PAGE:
The Sunday Leader

Of Revolution And Counter Revolution

By N Sathiya Moorthy

At the end of the day, the ‘ruling’ UNP-led ‘United National Front for Good Governance’ (UNFGG) is seeking to convince the voter that the August 17, parliamentary polls are only the forgotten continuation of the presidential elections held on January eight last.

By deeming so, they hope to keep former President Mahinda Rajapaksa near-permanently out of power, at least during the short and the medium terms, with talks about his inevitable ‘dis-enfranchisement’ doing the rounds already.

There is also no denying that the UNFGG is seeking a mandate to continue with the ‘good governance’ work that they (?) had initiated under the 100-day programme, with President Maithripala Sirisena and Prime Minister Ranil Wickremesinghe at the helm.

By declaring that he would not make Rajapaksa the prime minister even if their(?) SLFP-UPFA got a parliamentary majority, President Sirisena too has sent out a clear message that he is all for the continuance of status quo, and not the restoration of status quo ante, circa 2014, in any form.

It may be untenable for the President of the nation giving the impression that he was hunting with the hound and running with the hare, all the same.

However, his declaration to stay away from poll campaign is a healthy precedent in other respects. Whoever comes to ‘power’, post-poll, it should be institutionalised, to distance the high office of the nation’s President from any blatantly political role, like leading a political party or alliance.

He is the President of the Sri Lankan nation, Head of the Sri Lankan State and Commander-in-Chief of the armed forces. The highest office in the land, elected still through a nation-wide poll, cannot be reduced to the status of a street-corner group, where alone partisanship of any kind could be condoned, if at all.

Worse still, an Executive President in the Sri Lankan context derives his presidential powers from the people but draws his ‘executive’ authority from the party that he or she has been controlling with an iron grip since the institution was created close to four decades ago. It has suited successors at the helm to continue with hybrid democracy, combining the powers that electoral democracy offers and the authority that only a party-centric mechanism ensures.

The close identification with the by-now evolved pattern of post-Mao, ‘Deng China’ cannot be escaped. China too has a democracy, compared to Mao’s days, the leader gets only 10 years at the helm but once someone is elected, the party takes over.

The tussle between the party and the person continues. To that extent, Sri Lanka has avoided that tussle. This Singapore-model democracy has helped China, yes, on the development front, but not Sri Lanka.

 

Whither ‘development’!

The SLFP-UPFA seems to have concluded President Rajapaksa was synonymous not only with war and victory but also with ‘development’, particularly in rural Sinhala areas. He also proved that war or no war, development could still work at the grassroots-level.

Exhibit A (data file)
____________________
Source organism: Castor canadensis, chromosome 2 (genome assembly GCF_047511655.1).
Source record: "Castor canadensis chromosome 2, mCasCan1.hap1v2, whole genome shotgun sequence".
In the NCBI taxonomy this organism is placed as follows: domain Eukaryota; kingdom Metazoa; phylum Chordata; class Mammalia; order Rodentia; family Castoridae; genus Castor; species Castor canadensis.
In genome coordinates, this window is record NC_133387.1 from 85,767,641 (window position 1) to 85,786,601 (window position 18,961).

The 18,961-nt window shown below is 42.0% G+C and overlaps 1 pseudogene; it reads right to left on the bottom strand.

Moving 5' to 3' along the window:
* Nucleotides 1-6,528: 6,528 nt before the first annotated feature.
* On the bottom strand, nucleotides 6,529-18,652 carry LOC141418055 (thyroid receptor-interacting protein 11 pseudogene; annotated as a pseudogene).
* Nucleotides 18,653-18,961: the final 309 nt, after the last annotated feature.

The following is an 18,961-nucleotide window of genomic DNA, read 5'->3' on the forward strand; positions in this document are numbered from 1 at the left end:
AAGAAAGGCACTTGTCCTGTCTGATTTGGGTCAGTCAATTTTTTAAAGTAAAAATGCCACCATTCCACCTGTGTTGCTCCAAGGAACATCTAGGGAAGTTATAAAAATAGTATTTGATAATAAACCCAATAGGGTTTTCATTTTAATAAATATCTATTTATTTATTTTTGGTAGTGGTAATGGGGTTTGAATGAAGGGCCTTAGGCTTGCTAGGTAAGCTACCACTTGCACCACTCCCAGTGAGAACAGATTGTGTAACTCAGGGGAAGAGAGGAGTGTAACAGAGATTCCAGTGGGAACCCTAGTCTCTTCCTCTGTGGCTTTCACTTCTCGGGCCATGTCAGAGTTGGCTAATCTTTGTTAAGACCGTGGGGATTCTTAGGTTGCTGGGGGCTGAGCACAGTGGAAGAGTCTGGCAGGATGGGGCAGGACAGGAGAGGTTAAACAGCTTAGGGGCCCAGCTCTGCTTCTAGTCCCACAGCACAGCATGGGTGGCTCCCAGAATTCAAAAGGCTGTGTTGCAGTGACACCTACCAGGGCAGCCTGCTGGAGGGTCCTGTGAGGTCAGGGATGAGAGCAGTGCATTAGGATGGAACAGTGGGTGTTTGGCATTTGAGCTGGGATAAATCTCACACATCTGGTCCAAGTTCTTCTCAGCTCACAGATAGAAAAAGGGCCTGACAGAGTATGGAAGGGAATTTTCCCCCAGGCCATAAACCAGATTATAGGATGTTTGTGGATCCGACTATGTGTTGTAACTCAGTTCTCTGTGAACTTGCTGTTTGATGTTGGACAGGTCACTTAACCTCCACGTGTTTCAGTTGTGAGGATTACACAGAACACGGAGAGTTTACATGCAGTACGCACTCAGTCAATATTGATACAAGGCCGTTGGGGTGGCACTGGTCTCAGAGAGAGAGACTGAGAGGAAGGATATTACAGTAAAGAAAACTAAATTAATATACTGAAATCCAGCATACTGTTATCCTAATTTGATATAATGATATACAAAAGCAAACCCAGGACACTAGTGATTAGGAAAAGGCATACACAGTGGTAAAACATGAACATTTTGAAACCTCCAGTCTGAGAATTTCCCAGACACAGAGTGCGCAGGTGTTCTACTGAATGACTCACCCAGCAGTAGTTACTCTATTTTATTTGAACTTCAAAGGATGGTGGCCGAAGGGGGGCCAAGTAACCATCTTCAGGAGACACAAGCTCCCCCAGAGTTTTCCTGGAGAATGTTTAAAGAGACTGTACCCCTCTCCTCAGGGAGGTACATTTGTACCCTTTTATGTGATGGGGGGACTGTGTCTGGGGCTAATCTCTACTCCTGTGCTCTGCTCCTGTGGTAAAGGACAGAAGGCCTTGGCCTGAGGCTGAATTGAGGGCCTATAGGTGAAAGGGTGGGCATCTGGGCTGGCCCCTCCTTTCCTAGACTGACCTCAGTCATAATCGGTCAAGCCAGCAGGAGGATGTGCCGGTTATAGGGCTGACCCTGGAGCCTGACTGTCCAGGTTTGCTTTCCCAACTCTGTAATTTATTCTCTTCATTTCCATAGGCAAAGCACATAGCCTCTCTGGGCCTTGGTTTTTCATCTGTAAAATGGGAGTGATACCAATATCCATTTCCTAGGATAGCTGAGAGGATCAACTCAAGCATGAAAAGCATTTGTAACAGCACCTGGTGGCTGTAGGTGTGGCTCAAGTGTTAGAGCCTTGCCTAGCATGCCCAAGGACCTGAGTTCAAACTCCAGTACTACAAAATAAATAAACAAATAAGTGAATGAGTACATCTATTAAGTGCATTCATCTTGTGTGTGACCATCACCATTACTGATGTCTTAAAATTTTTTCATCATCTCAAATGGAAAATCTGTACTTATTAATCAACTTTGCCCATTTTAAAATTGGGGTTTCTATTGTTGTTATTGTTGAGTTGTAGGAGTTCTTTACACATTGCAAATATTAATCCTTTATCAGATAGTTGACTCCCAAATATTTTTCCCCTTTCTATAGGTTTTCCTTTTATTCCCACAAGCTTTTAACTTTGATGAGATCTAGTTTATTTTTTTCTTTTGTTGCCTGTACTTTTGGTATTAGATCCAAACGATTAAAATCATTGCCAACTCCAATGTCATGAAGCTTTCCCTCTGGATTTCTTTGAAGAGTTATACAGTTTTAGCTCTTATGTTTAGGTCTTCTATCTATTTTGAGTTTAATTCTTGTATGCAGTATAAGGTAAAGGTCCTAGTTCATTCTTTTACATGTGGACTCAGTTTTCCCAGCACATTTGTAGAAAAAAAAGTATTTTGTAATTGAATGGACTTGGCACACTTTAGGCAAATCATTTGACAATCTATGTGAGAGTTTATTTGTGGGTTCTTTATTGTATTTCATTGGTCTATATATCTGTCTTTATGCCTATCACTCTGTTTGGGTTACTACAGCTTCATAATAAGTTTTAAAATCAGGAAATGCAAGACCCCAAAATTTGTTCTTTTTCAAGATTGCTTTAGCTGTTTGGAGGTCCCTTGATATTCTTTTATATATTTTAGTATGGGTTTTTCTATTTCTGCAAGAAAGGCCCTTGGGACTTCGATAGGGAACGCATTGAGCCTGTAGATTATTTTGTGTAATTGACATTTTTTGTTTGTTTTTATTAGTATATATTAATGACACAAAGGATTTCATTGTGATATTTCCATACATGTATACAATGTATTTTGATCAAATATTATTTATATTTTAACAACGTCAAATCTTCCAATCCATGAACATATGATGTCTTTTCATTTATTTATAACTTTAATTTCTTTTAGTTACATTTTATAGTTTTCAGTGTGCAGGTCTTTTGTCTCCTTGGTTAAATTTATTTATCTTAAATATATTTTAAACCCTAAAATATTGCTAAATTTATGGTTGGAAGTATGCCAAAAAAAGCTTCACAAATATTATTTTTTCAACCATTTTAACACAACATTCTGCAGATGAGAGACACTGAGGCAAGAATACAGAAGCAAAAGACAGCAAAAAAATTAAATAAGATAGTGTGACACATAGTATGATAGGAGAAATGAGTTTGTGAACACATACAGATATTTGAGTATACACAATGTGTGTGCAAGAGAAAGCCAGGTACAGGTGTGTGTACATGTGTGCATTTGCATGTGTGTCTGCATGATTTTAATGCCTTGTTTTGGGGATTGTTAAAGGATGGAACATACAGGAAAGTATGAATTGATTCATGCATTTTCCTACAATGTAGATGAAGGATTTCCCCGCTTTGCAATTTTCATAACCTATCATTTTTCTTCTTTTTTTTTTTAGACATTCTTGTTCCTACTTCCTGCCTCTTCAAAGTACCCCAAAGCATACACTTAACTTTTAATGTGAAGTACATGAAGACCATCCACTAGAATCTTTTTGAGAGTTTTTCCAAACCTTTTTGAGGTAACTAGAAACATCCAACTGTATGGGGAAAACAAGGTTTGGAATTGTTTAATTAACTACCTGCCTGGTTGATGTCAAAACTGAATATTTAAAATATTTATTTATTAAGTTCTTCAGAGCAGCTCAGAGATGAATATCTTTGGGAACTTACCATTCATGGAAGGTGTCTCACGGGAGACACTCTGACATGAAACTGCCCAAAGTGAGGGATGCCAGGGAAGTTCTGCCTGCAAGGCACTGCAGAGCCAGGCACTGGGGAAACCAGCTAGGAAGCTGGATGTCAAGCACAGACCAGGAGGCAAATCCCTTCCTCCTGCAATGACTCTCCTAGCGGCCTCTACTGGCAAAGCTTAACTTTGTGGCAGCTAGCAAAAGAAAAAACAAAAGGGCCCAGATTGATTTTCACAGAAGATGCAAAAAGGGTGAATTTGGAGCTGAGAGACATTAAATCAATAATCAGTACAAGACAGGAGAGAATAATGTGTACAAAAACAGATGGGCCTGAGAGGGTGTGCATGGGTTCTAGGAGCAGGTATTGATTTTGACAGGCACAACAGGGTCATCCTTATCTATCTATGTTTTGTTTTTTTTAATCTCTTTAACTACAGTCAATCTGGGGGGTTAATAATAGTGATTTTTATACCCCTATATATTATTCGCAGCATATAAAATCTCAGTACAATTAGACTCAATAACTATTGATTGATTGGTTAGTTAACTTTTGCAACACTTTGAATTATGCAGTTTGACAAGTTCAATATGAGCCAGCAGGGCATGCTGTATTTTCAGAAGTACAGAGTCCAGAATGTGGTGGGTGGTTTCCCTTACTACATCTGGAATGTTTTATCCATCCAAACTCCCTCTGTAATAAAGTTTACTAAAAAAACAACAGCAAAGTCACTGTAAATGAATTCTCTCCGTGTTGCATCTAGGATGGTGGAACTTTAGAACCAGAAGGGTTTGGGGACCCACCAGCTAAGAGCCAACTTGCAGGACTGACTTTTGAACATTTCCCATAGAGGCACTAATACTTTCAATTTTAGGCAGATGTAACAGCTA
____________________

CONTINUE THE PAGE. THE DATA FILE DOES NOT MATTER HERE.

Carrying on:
By implication, Rajapaksa meant that war or no-war, predecessors in office had ignored the villagers by choice, not compulsion. He later extended the mantra but to little electoral effect in the war-torn Tamil areas. There, war remained when there was no war.

If the UPFA is promoting the Rajapaksa name just to communicate to the Sinhala-Buddhist majority voters what all he had stood for through the 10 years of his rule, the UNFGG has now come up with a six-month action plan on ‘cluster villages’, to ensure rural development.

The credit should thus go to the Rajapaksa leadership to put rural development at the heart of the nation’s development plan, which the two centre-left JVP insurgencies could not do in their time.

What does it all mean in electoral terms? Going by presidential poll figures, the UNFGG has to better the rival UPFA in Sinhala villages across the country, and even semi-urban centres that have come out of the shadows under the Rajapaksa regime and for good reasons. It’s this faster urbanisation of rural Sinhala areas that brought with it additional votes to the Sirisena kitty.

To ‘em all, ‘democracy’ seemed to have mattered more than ‘development’. Rajapaksa’s well-tested action-plan of ‘democracy for development’, which read, ‘development without democracy’ to his critics, cut both ways. The model worked with his Sinhala-Buddhist majority voters, so to say, for most parts, as was the case only in the times of his slain UNP rival, Ranasinghe Premadasa. The latter interpretation remained not only attractive to the Tamils, but also found new constituencies in the non-nonsense Muslim community and the non-existing ‘Sinhala Catholics’.

Today, by using clichéd terms like ‘revolution’ and ‘counter-revolution’ to describe what essentially is a personality-driven electoral war, critics of Rajapaksa seems wanting to keep the poll focus exclusively on him. If they have achieved anything by having him voted out as President, they are ready to sacrifice even those achievements, if only it could help them defeat him electorally, a second time, too. Very rarely has such gimmicks produced the desired results.

There is already nothing to suggest that the anti-Rajapaksa camp has been able to cut into the proven 48-per cent vote-share from the presidential polls.

To his burden, it should be said, that Rajapaksa too should prove that he could transfer those very votes – all of them, and more – to his UPFA candidates, all across the ‘Sinhala South’.

 

Whither TNA?